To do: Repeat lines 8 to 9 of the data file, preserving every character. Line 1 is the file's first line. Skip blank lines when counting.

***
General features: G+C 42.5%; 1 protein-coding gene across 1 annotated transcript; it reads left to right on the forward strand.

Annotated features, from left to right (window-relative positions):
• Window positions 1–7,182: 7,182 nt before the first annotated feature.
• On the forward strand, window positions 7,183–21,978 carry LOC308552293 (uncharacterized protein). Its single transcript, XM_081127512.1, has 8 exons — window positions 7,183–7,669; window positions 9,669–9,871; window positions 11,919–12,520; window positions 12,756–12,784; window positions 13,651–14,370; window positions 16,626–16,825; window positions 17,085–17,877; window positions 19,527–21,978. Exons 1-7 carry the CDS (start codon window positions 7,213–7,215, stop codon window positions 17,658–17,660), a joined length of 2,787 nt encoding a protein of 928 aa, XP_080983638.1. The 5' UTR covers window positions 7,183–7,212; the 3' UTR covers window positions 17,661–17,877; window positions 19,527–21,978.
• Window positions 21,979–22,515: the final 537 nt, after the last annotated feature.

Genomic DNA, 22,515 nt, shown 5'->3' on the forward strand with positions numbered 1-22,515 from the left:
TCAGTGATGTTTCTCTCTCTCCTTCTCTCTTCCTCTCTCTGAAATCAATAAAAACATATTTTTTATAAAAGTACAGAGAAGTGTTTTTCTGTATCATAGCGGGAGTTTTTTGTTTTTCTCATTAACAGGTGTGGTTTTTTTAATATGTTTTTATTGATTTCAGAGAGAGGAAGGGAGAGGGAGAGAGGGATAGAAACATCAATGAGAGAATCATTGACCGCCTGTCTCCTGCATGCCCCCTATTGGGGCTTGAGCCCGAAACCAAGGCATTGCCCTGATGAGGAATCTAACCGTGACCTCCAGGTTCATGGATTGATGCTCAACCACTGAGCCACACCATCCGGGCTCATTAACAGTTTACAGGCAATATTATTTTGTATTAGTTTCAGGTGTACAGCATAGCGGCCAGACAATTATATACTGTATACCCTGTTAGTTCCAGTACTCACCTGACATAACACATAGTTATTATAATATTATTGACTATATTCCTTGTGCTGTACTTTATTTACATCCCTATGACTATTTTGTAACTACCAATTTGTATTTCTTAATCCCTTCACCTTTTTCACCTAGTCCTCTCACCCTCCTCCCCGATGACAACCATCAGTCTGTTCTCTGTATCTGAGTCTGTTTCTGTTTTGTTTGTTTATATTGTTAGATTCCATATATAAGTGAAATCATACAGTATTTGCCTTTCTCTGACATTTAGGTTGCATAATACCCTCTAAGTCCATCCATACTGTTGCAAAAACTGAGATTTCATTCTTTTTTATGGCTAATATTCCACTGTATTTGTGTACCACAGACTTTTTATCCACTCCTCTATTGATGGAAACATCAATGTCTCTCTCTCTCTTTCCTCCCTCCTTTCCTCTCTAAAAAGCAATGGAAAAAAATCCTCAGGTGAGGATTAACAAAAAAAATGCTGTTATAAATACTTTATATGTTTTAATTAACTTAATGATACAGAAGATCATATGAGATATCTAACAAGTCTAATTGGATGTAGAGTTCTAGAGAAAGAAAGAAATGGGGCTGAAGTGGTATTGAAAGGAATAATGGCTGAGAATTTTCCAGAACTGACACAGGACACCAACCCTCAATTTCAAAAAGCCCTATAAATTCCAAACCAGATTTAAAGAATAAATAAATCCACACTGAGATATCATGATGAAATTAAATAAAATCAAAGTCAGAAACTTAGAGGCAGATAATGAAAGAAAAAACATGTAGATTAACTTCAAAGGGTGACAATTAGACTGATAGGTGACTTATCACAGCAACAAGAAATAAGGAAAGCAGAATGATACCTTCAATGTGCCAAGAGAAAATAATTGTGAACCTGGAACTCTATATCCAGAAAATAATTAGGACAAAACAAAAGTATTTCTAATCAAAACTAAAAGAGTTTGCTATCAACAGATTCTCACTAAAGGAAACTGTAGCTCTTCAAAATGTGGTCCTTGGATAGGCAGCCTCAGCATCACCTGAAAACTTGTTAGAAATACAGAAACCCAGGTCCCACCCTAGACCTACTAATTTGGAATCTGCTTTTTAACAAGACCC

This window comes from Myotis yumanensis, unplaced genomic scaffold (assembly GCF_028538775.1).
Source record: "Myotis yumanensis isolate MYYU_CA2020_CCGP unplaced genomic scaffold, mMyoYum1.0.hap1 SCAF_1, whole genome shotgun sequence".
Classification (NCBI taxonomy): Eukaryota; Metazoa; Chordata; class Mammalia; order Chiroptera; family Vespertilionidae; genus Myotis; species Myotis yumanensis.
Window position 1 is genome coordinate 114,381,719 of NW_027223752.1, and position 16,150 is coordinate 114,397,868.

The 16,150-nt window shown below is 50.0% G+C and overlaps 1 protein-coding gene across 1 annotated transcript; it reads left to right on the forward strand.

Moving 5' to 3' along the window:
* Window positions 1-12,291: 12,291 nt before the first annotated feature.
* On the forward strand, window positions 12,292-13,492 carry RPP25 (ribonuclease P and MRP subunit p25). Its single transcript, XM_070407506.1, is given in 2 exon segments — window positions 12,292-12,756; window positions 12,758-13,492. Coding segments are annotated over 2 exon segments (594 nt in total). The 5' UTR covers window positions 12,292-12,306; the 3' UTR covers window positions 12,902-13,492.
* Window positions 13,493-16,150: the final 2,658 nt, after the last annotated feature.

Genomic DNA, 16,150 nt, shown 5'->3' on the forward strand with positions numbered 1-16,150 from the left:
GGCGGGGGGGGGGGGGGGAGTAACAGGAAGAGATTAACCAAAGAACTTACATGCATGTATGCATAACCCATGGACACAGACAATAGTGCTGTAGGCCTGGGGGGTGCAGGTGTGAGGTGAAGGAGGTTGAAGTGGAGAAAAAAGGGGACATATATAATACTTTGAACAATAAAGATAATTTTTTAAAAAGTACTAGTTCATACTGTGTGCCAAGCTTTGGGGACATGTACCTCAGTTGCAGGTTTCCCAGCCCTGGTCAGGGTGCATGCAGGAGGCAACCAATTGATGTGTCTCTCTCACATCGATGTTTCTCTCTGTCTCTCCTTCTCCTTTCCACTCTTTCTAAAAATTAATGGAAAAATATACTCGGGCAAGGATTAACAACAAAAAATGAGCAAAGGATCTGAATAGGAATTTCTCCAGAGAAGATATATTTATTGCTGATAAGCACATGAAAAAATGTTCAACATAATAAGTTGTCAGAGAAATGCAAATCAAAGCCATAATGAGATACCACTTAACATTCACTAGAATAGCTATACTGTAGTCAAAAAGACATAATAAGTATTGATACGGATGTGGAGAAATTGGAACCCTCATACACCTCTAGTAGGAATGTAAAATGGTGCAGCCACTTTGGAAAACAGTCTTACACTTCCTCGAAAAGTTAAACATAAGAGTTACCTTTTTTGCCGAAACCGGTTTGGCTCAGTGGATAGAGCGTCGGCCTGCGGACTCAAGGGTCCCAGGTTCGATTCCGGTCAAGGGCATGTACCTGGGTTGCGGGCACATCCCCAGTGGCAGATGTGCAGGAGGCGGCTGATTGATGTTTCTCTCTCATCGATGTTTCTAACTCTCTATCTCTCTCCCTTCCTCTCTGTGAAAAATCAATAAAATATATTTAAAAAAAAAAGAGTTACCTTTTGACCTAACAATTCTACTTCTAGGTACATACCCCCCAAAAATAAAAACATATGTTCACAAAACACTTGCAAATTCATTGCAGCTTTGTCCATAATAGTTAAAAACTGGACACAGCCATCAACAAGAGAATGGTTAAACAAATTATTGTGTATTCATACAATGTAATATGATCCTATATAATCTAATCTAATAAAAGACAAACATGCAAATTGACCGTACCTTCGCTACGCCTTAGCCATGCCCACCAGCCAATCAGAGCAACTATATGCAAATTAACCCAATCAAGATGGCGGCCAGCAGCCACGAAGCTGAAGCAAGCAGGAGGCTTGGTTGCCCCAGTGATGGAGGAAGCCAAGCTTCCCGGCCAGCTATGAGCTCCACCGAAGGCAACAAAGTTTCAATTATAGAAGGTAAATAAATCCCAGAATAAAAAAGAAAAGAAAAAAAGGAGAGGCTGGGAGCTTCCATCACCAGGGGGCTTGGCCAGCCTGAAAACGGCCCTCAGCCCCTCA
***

This window comes from Myotis yumanensis, unplaced genomic scaffold (assembly GCF_028538775.1).
Source record: "Myotis yumanensis isolate MYYU_CA2020_CCGP unplaced genomic scaffold, mMyoYum1.0.hap1 SCAF_1, whole genome shotgun sequence".